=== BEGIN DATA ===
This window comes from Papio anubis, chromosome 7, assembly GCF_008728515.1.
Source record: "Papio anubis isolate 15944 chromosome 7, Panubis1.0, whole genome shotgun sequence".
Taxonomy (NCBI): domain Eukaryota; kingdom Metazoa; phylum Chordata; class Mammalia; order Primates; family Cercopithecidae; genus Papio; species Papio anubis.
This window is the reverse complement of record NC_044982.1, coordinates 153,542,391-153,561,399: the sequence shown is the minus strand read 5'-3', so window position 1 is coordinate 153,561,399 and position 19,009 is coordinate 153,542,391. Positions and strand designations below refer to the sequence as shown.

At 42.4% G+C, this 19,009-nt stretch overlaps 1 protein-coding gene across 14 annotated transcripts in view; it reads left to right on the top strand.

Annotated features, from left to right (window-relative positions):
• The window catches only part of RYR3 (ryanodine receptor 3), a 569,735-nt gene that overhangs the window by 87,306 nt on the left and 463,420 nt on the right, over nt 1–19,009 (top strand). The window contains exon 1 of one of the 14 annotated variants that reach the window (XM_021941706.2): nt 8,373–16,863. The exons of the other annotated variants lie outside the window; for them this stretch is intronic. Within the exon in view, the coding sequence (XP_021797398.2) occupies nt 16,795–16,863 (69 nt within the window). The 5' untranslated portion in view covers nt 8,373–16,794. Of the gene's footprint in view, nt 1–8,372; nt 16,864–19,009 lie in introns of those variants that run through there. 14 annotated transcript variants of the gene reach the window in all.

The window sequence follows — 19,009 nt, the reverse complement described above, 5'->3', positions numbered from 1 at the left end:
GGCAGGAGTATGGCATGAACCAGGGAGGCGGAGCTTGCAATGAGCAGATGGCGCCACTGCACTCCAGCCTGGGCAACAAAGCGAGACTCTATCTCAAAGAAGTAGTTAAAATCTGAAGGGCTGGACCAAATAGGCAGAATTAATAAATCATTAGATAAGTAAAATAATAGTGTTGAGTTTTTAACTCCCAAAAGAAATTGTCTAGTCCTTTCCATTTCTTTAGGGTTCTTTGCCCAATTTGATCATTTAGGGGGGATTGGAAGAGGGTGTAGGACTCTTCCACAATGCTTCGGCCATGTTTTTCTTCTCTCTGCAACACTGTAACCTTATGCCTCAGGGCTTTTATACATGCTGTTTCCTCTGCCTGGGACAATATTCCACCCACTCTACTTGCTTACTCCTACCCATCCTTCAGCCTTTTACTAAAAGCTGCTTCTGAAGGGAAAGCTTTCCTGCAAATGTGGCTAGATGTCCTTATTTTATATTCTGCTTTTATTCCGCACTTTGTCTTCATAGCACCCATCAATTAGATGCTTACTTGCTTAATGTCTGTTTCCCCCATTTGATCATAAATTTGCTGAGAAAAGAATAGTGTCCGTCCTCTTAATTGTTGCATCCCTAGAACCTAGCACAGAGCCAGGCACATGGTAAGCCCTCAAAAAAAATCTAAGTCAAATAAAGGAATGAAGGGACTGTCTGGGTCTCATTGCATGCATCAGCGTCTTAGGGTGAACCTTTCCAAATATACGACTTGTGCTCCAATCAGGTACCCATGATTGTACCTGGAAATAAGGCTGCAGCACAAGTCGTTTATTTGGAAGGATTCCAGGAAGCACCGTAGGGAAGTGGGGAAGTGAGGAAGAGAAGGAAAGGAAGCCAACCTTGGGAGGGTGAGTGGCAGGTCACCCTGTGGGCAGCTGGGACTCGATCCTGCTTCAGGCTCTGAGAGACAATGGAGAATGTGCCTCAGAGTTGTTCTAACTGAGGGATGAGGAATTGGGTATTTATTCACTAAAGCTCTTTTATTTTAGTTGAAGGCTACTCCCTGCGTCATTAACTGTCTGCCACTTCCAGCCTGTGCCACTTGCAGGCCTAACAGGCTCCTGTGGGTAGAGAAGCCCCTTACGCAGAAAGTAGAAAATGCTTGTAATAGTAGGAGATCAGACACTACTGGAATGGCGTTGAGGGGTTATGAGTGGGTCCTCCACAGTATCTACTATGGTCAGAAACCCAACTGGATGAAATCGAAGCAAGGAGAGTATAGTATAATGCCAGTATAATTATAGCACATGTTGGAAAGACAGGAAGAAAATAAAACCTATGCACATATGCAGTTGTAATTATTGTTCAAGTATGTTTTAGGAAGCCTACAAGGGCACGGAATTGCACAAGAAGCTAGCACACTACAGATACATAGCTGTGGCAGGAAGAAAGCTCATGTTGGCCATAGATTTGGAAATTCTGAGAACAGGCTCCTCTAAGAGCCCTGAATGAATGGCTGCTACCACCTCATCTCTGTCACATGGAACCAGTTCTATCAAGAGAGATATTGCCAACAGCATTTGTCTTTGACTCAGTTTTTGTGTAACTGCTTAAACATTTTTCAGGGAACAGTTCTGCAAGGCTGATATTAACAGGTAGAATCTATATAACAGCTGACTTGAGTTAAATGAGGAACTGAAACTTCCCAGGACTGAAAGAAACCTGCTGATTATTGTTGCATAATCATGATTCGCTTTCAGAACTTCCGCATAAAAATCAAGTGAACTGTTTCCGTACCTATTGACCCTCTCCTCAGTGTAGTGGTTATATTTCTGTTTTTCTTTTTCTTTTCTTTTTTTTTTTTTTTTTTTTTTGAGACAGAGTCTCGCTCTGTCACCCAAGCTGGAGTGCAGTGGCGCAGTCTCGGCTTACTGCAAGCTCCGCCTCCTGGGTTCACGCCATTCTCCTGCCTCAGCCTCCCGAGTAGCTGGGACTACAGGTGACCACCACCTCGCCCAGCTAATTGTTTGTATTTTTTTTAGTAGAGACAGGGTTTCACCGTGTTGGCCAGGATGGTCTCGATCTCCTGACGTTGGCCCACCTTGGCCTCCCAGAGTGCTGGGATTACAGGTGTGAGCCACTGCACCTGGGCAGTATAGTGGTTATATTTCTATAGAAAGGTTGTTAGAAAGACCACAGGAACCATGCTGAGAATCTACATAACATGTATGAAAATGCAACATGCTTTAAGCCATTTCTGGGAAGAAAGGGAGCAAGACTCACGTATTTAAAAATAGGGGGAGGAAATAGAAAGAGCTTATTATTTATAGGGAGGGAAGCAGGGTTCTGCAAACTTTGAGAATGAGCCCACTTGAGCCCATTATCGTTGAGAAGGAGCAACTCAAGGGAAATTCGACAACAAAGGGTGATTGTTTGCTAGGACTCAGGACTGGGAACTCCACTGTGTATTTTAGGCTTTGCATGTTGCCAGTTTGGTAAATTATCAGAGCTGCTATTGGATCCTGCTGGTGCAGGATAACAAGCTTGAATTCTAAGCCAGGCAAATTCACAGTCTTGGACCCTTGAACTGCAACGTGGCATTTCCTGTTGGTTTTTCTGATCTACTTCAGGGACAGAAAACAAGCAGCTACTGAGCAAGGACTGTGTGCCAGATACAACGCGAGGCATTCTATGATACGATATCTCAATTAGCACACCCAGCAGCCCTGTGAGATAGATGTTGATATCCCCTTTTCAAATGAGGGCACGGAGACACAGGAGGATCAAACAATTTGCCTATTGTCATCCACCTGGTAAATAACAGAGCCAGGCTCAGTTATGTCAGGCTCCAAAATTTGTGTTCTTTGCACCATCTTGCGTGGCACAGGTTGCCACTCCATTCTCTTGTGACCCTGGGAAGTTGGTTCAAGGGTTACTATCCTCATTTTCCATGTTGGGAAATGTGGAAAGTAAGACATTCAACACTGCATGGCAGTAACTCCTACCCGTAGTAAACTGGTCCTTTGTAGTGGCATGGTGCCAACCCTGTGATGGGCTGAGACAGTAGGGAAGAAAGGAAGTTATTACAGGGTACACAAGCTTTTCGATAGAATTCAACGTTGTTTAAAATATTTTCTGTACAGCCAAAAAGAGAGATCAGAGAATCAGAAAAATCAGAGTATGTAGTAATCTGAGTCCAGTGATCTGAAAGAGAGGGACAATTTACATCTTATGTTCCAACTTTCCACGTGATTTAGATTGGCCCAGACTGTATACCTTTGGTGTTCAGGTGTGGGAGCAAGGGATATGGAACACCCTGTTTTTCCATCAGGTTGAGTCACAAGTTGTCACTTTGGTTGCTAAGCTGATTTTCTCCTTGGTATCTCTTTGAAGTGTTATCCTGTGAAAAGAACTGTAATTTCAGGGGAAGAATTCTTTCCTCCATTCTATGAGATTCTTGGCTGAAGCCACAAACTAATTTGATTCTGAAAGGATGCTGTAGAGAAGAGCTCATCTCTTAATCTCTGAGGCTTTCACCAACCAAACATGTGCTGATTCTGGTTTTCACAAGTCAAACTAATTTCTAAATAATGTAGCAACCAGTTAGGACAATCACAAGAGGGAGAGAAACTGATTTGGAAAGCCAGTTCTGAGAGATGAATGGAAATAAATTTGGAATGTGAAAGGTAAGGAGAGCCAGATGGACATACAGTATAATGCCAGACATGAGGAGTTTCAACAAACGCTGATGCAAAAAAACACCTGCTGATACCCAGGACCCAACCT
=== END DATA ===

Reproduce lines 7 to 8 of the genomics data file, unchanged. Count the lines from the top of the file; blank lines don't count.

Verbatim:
• The window catches only part of RYR3 (ryanodine receptor 3), a 569,735-nt gene that overhangs the window by 87,306 nt on the left and 463,420 nt on the right, over nt 1–19,009 (top strand). The window contains exon 1 of one of the 14 annotated variants that reach the window (XM_021941706.2): nt 8,373–16,863. The exons of the other annotated variants lie outside the window; for them this stretch is intronic. Within the exon in view, the coding sequence (XP_021797398.2) occupies nt 16,795–16,863 (69 nt within the window). The 5' untranslated portion in view covers nt 8,373–16,794. Of the gene's footprint in view, nt 1–8,372; nt 16,864–19,009 lie in introns of those variants that run through there. 14 annotated transcript variants of the gene reach the window in all.

The window sequence follows — 19,009 nt, the reverse complement described above, 5'->3', positions numbered from 1 at the left end: